This interesting issue came up before Delhi High Court in Amazon.Com Nv Investment vs Future Coupons Private Limited & ors passed on 18 March, 2021
Three important questions arose for consideration before Delhi High Court :-
What is the legal status of an Emergency Arbitrator i.e. whether the Emergency Arbitrator is an arbitrator and whether the interim order of the Emergency Arbitrator is an order under Section 17 (1) and is enforceable under 17(2) of the Arbitration and Conciliation Act?
- Observed: Section 2(8) of the Indian Arbitration Act 1996 expressly provides that where Part I of the Indian Arbitration Act 1996 refers to an ―agreement of the parties‖, such agreement shall include the arbitration rules referred to in the parties’ agreement. In this way, the Indian Arbitration Act 1996 provides that any arbitration rules agreed to by the parties are incorporated into the arbitration agreement. Unless expressly excluded, it is trite that the parties cannot resile from the terms of their arbitration agreement, including their agreement to allow either party to request the appointment of an emergency arbitrator. Further, Section 17 of the Indian Arbitration Act 1996, which empowers an arbitral tribunal to grant interim reliefs, does not preclude or intimate that parties cannot agree to institutional rules which allow recourse to emergency arbitration. In the absence of a mandatory prohibition contained in the Indian Arbitration Act 1996 or public policy constraints, the parties may agree to any arbitral procedure.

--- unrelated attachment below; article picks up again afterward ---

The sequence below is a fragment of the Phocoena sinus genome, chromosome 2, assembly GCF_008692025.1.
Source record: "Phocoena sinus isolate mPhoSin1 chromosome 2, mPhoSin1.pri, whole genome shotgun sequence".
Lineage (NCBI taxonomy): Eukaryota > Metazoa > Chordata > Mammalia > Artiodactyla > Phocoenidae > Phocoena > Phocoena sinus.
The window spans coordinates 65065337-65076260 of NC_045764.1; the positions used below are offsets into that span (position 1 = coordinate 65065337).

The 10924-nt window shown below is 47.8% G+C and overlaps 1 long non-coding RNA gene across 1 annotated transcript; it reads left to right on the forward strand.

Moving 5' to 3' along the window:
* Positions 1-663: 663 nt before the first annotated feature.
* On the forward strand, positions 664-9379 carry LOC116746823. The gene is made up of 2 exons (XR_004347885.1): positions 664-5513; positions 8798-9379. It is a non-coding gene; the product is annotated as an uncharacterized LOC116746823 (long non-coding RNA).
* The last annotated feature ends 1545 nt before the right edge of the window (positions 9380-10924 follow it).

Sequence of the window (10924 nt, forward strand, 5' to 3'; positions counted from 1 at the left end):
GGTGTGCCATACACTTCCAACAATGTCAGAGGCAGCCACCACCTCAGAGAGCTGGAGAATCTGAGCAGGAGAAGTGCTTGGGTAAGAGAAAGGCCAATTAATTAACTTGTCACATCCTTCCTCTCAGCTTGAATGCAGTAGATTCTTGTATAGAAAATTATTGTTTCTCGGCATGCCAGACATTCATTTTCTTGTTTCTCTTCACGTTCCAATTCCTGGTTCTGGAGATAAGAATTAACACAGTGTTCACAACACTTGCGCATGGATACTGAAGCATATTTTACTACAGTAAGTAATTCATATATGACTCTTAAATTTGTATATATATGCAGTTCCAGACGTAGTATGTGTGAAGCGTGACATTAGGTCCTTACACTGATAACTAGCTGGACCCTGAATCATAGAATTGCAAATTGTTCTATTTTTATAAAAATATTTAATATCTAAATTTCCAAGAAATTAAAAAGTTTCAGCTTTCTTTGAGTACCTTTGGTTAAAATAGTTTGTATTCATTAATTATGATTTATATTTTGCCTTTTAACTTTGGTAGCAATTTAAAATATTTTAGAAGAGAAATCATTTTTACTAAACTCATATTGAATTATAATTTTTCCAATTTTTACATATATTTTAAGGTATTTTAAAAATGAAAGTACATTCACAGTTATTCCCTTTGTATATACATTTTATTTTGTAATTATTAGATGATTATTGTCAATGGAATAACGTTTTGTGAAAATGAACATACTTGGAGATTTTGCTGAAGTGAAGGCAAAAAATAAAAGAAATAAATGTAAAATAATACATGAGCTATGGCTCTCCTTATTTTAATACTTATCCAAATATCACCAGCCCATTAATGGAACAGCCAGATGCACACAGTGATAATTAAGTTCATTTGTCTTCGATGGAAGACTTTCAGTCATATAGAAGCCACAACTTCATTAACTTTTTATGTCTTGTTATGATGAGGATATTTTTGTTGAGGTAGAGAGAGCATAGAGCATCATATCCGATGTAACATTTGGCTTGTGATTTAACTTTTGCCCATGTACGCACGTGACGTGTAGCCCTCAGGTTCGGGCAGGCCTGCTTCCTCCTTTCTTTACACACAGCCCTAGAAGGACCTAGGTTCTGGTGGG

Whether the Emergency Arbitrator misapplied the Group of Companies doctrine which applies only to proceedings under Section 8 of the Arbitration and Conciliation Act?
- Held The Indian Arbitration Act 1996, does not preclude parties from agreeing to arbitrate under institutional rules that allow either party to request appropriate reliefs from an emergency arbitrator. The Respondents’ references to the 246th Law Commission Report do not assist its submissions on this issue in a meaningful way. It is just as plausible that Parliament, in its wisdom, did not consider it necessary to amend the Indian Arbitration Act 1996 to make a specific reference to emergency arbitrators because it was legally unnecessary – that is to say, it might have been an instance of the Law Commission making a suggestion to gild the lily. There was no need for statutory recognition if the courts and case law did not find this a problematic issue. Indeed, given the prevalence, even then, in the employment and use of this useful procedure internationally, this is likely to have been the case. It is also noteworthy that the power to appoint an emergency arbitrator is currently recognized in a number of domestic Indian arbitration institution rules, including (a) the Delhi International Arbitration Centre of the Delhi High Court; (b) the Mumbai Centre for International Arbitration; and (c) the Madras High Court Arbitration Centre, all of which include, under their rules, provisions for emergency arbitration and set out the appointment process, applicable procedures, and timing as well as the powers of an emergency arbitrator.